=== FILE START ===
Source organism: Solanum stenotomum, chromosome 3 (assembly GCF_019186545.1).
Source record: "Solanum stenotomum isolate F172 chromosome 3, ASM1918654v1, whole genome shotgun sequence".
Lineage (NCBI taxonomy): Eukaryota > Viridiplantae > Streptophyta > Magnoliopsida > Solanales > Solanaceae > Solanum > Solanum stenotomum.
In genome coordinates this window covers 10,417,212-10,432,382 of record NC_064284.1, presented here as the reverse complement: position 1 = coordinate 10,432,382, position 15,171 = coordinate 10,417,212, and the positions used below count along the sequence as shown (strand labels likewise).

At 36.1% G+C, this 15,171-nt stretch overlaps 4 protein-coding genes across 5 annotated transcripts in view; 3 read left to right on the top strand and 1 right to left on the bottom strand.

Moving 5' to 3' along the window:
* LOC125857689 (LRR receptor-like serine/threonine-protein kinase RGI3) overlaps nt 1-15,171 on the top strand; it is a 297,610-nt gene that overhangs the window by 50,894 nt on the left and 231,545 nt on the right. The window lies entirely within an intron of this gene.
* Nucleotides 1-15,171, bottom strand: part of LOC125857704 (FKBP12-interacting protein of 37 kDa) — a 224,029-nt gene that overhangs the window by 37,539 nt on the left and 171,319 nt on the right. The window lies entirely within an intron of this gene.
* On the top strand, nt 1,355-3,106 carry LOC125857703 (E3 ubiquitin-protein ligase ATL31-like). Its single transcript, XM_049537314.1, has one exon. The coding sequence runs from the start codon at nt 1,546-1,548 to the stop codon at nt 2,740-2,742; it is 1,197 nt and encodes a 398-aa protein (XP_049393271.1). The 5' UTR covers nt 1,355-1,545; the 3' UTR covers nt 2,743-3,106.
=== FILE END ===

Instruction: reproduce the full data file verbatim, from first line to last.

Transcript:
Source organism: Solanum stenotomum, chromosome 3 (assembly GCF_019186545.1).
Source record: "Solanum stenotomum isolate F172 chromosome 3, ASM1918654v1, whole genome shotgun sequence".
Lineage (NCBI taxonomy): Eukaryota > Viridiplantae > Streptophyta > Magnoliopsida > Solanales > Solanaceae > Solanum > Solanum stenotomum.
In genome coordinates this window covers 10,417,212-10,432,382 of record NC_064284.1, presented here as the reverse complement: position 1 = coordinate 10,432,382, position 15,171 = coordinate 10,417,212, and the positions used below count along the sequence as shown (strand labels likewise).

At 36.1% G+C, this 15,171-nt stretch overlaps 4 protein-coding genes across 5 annotated transcripts in view; 3 read left to right on the top strand and 1 right to left on the bottom strand.

Moving 5' to 3' along the window:
* LOC125857689 (LRR receptor-like serine/threonine-protein kinase RGI3) overlaps nt 1-15,171 on the top strand; it is a 297,610-nt gene that overhangs the window by 50,894 nt on the left and 231,545 nt on the right. The window lies entirely within an intron of this gene.
* Nucleotides 1-15,171, bottom strand: part of LOC125857704 (FKBP12-interacting protein of 37 kDa) — a 224,029-nt gene that overhangs the window by 37,539 nt on the left and 171,319 nt on the right. The window lies entirely within an intron of this gene.
* On the top strand, nt 1,355-3,106 carry LOC125857703 (E3 ubiquitin-protein ligase ATL31-like). Its single transcript, XM_049537314.1, has one exon. The coding sequence runs from the start codon at nt 1,546-1,548 to the stop codon at nt 2,740-2,742; it is 1,197 nt and encodes a 398-aa protein (XP_049393271.1). The 5' UTR covers nt 1,355-1,545; the 3' UTR covers nt 2,743-3,106.